Financial transparency

The one thing I regret more than any other about my long but undistinguished school career was that I never took accounting. Looking back, all the math, science and art were useless. Who cares that I could once differentiate a partial fraction? Not once have I been asked by a congregant to explain the periodic table and all the formulae and specific values have long since faded from my memory. The ability to write an essay, a modicum of public speaking and pleasant memories of long afternoons reading under the desk at the back of the classroom are all that I take from my secular schooling.

I struggle to balance a checkbook...

But it bothers me that I never learnt the basics of accounting. I struggle to balance a checkbook, double system entry is a closed book to me and I rely on my wife to keep our accounts in order. It’s bad enough that I struggle with our personal finances, but we also run a charitable organization and when you solicit funds for public purposes you have a legal, moral and religious obligation for accountability and fiscal responsibility.

In earlier years I was much more laissez faire in my attitude. The shoe-box method of receipt storage and the she’ll-be-right attitude seemed to work for a while. But as we’ve grown, so have people’s expectations for professionalism and I’ve had to move with the times.

Settling accounts

The long and involved process of building the Mishkan (Tabernacle) was finished. The artisans and tradesmen had worked for months, each at their specialized craft. Thousands of volunteers had devoted themselves to building a palace for G‑d.

He could have been forgiven had he taken some time off for R&R…

Moses, the lead contractor, was understandably relieved to have finished the job, up to spec, on budget and on time. He could have been forgiven had he taken some time off for R&R but he had one last responsibility to complete before inaugurating the structure: he published a detailed accounting of every single last cent that had been solicited and spent on the project.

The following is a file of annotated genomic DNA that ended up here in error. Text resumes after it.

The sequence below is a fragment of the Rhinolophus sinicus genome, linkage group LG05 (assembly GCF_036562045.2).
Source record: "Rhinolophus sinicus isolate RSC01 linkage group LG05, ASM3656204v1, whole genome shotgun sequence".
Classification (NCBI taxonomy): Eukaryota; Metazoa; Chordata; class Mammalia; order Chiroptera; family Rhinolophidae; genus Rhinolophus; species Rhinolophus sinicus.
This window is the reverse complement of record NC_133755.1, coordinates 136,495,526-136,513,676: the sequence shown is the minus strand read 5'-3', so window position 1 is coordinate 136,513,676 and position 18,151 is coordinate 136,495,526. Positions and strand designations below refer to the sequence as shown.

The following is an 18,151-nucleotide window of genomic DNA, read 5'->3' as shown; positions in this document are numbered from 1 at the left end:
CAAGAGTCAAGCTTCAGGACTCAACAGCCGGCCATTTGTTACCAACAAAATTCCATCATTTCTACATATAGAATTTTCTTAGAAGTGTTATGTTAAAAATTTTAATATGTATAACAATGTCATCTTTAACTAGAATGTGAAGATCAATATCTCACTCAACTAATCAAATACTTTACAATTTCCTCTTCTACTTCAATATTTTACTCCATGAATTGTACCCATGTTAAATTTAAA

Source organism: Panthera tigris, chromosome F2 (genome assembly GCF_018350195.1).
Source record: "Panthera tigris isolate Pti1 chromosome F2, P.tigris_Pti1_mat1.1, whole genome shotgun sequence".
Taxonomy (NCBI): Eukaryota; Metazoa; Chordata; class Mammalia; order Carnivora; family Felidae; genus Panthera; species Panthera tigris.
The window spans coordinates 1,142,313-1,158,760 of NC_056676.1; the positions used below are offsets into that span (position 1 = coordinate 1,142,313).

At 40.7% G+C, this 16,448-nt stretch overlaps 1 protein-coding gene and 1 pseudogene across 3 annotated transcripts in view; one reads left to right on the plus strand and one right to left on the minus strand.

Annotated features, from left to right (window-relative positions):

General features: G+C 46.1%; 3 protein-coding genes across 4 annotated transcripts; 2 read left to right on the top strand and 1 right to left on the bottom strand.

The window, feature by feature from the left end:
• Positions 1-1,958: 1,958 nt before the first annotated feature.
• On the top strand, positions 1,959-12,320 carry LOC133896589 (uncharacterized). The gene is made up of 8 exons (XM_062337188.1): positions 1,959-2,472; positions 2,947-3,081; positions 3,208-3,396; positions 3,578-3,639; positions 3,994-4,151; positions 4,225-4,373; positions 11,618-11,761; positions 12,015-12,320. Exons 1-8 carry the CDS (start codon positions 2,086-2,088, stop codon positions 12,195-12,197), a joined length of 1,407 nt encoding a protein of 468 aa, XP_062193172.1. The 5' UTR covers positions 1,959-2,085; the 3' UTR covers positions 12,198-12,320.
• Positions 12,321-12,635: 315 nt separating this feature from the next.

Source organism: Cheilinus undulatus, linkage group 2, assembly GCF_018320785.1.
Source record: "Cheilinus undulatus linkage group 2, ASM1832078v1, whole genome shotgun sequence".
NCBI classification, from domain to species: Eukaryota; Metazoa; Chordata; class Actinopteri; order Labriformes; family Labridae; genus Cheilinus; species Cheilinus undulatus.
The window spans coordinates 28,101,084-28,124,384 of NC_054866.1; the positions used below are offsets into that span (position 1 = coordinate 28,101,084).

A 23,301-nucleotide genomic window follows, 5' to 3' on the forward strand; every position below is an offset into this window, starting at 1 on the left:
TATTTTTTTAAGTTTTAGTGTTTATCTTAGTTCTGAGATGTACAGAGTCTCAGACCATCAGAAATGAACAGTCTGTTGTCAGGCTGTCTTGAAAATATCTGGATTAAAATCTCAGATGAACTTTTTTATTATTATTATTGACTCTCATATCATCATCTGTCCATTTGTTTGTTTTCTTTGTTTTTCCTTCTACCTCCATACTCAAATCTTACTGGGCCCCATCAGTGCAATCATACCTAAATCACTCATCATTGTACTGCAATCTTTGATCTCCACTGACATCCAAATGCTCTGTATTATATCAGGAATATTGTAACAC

He was so faithful to his mission that the Torah is able to specify in mortifying detail how the minutest amounts of gold and silver were spent. Even the tiny silver hooks holding up the curtains were individually spread-sheeted and accounted for.

In a worthy cause

R’ Meir Shapiro, illustrious dean of my grandfather’s yeshiva in Poland, had a slightly acerbic take on the scrutiny that fundraisers are subjected to (perhaps due to the difficulties he encountered when establishing the famed Chachmei Lublin seminary).

He pointed out that when they sinned by making and worshipping the golden calf, the people bought all their gold and just one little idol was produced. And guess what, everyone was happy. No demand for accountability, just an acceptance that you have to pay for pleasure. Yet when it came to contributing to the mishkan, different standards applied. Some people gave only a single half-shekel coin and yet they demanded and received a precise reckoning.

No one is denying the responsibility on charitable organizing for open books and financial accountability. People who give of their hard-earned have a right to be assured that it’s all going to a good cause. Yet, it is sad that these same people would have no compunction at blowing a wad of gelt on a night out on the town, or a fancy electronic gadget.

Our challenge as consumers is to give to charity with largesse and carefully budget the money we lavish on luxuries.